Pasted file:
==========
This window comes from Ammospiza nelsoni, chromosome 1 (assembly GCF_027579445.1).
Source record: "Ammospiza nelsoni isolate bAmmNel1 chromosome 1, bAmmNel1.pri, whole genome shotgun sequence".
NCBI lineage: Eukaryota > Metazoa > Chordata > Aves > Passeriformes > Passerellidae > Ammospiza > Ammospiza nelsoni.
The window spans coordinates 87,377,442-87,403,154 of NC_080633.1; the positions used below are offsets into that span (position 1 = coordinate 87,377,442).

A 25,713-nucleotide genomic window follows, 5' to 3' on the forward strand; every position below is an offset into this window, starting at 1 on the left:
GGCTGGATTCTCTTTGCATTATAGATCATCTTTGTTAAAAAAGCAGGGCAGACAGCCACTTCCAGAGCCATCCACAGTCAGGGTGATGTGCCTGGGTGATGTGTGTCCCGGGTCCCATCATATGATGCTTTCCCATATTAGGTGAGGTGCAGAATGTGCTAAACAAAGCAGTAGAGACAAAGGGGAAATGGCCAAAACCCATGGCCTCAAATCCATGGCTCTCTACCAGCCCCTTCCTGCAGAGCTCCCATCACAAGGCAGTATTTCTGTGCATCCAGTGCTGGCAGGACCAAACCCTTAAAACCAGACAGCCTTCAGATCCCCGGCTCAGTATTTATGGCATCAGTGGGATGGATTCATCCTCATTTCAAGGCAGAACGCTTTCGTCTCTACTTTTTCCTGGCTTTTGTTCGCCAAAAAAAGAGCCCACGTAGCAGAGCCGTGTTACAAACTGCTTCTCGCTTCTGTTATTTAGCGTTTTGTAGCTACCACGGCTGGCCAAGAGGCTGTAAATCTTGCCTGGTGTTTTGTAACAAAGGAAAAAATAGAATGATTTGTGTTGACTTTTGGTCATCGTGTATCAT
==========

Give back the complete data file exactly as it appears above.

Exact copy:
This window comes from Ammospiza nelsoni, chromosome 1 (assembly GCF_027579445.1).
Source record: "Ammospiza nelsoni isolate bAmmNel1 chromosome 1, bAmmNel1.pri, whole genome shotgun sequence".
NCBI lineage: Eukaryota > Metazoa > Chordata > Aves > Passeriformes > Passerellidae > Ammospiza > Ammospiza nelsoni.
The window spans coordinates 87,377,442-87,403,154 of NC_080633.1; the positions used below are offsets into that span (position 1 = coordinate 87,377,442).

A 25,713-nucleotide genomic window follows, 5' to 3' on the forward strand; every position below is an offset into this window, starting at 1 on the left:
GGCTGGATTCTCTTTGCATTATAGATCATCTTTGTTAAAAAAGCAGGGCAGACAGCCACTTCCAGAGCCATCCACAGTCAGGGTGATGTGCCTGGGTGATGTGTGTCCCGGGTCCCATCATATGATGCTTTCCCATATTAGGTGAGGTGCAGAATGTGCTAAACAAAGCAGTAGAGACAAAGGGGAAATGGCCAAAACCCATGGCCTCAAATCCATGGCTCTCTACCAGCCCCTTCCTGCAGAGCTCCCATCACAAGGCAGTATTTCTGTGCATCCAGTGCTGGCAGGACCAAACCCTTAAAACCAGACAGCCTTCAGATCCCCGGCTCAGTATTTATGGCATCAGTGGGATGGATTCATCCTCATTTCAAGGCAGAACGCTTTCGTCTCTACTTTTTCCTGGCTTTTGTTCGCCAAAAAAAGAGCCCACGTAGCAGAGCCGTGTTACAAACTGCTTCTCGCTTCTGTTATTTAGCGTTTTGTAGCTACCACGGCTGGCCAAGAGGCTGTAAATCTTGCCTGGTGTTTTGTAACAAAGGAAAAAATAGAATGATTTGTGTTGACTTTTGGTCATCGTGTATCAT